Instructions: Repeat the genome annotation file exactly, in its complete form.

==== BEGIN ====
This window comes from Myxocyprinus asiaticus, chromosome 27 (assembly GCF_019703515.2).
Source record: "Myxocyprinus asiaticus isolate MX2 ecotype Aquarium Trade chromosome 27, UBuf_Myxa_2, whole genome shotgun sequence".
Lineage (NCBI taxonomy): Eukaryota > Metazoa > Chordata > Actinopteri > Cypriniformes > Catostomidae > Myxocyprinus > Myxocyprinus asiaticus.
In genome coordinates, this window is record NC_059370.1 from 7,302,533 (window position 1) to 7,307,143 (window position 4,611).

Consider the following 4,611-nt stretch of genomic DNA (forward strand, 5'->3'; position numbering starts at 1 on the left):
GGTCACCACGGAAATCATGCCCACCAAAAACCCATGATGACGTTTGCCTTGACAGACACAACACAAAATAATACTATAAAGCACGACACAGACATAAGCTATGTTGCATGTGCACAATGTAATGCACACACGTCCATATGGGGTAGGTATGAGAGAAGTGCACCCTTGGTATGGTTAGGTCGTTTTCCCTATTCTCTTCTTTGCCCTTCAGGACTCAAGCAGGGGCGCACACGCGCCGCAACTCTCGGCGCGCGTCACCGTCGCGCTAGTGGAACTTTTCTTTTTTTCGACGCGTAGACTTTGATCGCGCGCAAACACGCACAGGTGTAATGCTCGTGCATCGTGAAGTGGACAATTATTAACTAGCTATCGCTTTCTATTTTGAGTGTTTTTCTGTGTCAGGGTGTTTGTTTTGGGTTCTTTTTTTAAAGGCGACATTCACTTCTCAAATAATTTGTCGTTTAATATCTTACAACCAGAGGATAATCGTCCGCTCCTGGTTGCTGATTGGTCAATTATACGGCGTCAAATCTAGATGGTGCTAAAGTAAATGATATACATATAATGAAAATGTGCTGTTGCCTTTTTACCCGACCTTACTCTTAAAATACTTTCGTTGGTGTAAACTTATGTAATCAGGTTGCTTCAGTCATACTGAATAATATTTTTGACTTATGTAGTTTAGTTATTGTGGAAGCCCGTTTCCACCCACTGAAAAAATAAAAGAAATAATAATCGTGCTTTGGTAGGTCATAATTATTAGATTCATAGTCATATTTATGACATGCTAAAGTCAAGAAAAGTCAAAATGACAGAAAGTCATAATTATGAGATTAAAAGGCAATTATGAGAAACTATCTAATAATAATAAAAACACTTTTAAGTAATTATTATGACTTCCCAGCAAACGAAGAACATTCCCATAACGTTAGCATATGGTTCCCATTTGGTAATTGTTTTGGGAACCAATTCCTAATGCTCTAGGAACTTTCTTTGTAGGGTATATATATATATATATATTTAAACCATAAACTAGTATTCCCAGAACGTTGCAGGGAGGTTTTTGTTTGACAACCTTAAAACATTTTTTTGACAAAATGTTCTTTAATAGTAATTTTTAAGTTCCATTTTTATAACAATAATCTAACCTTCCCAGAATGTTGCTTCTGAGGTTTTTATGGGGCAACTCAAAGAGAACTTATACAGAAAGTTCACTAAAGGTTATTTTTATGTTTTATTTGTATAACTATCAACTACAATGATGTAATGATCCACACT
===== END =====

This window comes from Myxocyprinus asiaticus, chromosome 27 (assembly GCF_019703515.2).
Source record: "Myxocyprinus asiaticus isolate MX2 ecotype Aquarium Trade chromosome 27, UBuf_Myxa_2, whole genome shotgun sequence".
Lineage (NCBI taxonomy): Eukaryota > Metazoa > Chordata > Actinopteri > Cypriniformes > Catostomidae > Myxocyprinus > Myxocyprinus asiaticus.
In genome coordinates, this window is record NC_059370.1 from 7,302,533 (window position 1) to 7,307,143 (window position 4,611).

Consider the following 4,611-nt stretch of genomic DNA (forward strand, 5'->3'; position numbering starts at 1 on the left):
GGTCACCACGGAAATCATGCCCACCAAAAACCCATGATGACGTTTGCCTTGACAGACACAACACAAAATAATACTATAAAGCACGACACAGACATAAGCTATGTTGCATGTGCACAATGTAATGCACACACGTCCATATGGGGTAGGTATGAGAGAAGTGCACCCTTGGTATGGTTAGGTCGTTTTCCCTATTCTCTTCTTTGCCCTTCAGGACTCAAGCAGGGGCGCACACGCGCCGCAACTCTCGGCGCGCGTCACCGTCGCGCTAGTGGAACTTTTCTTTTTTTCGACGCGTAGACTTTGATCGCGCGCAAACACGCACAGGTGTAATGCTCGTGCATCGTGAAGTGGACAATTATTAACTAGCTATCGCTTTCTATTTTGAGTGTTTTTCTGTGTCAGGGTGTTTGTTTTGGGTTCTTTTTTTAAAGGCGACATTCACTTCTCAAATAATTTGTCGTTTAATATCTTACAACCAGAGGATAATCGTCCGCTCCTGGTTGCTGATTGGTCAATTATACGGCGTCAAATCTAGATGGTGCTAAAGTAAATGATATACATATAATGAAAATGTGCTGTTGCCTTTTTACCCGACCTTACTCTTAAAATACTTTCGTTGGTGTAAACTTATGTAATCAGGTTGCTTCAGTCATACTGAATAATATTTTTGACTTATGTAGTTTAGTTATTGTGGAAGCCCGTTTCCACCCACTGAAAAAATAAAAGAAATAATAATCGTGCTTTGGTAGGTCATAATTATTAGATTCATAGTCATATTTATGACATGCTAAAGTCAAGAAAAGTCAAAATGACAGAAAGTCATAATTATGAGATTAAAAGGCAATTATGAGAAACTATCTAATAATAATAAAAACACTTTTAAGTAATTATTATGACTTCCCAGCAAACGAAGAACATTCCCATAACGTTAGCATATGGTTCCCATTTGGTAATTGTTTTGGGAACCAATTCCTAATGCTCTAGGAACTTTCTTTGTAGGGTATATATATATATATATATTTAAACCATAAACTAGTATTCCCAGAACGTTGCAGGGAGGTTTTTGTTTGACAACCTTAAAACATTTTTTTGACAAAATGTTCTTTAATAGTAATTTTTAAGTTCCATTTTTATAACAATAATCTAACCTTCCCAGAATGTTGCTTCTGAGGTTTTTATGGGGCAACTCAAAGAGAACTTATACAGAAAGTTCACTAAAGGTTATTTTTATGTTTTATTTGTATAACTATCAACTACAATGATGTAATGATCCACACT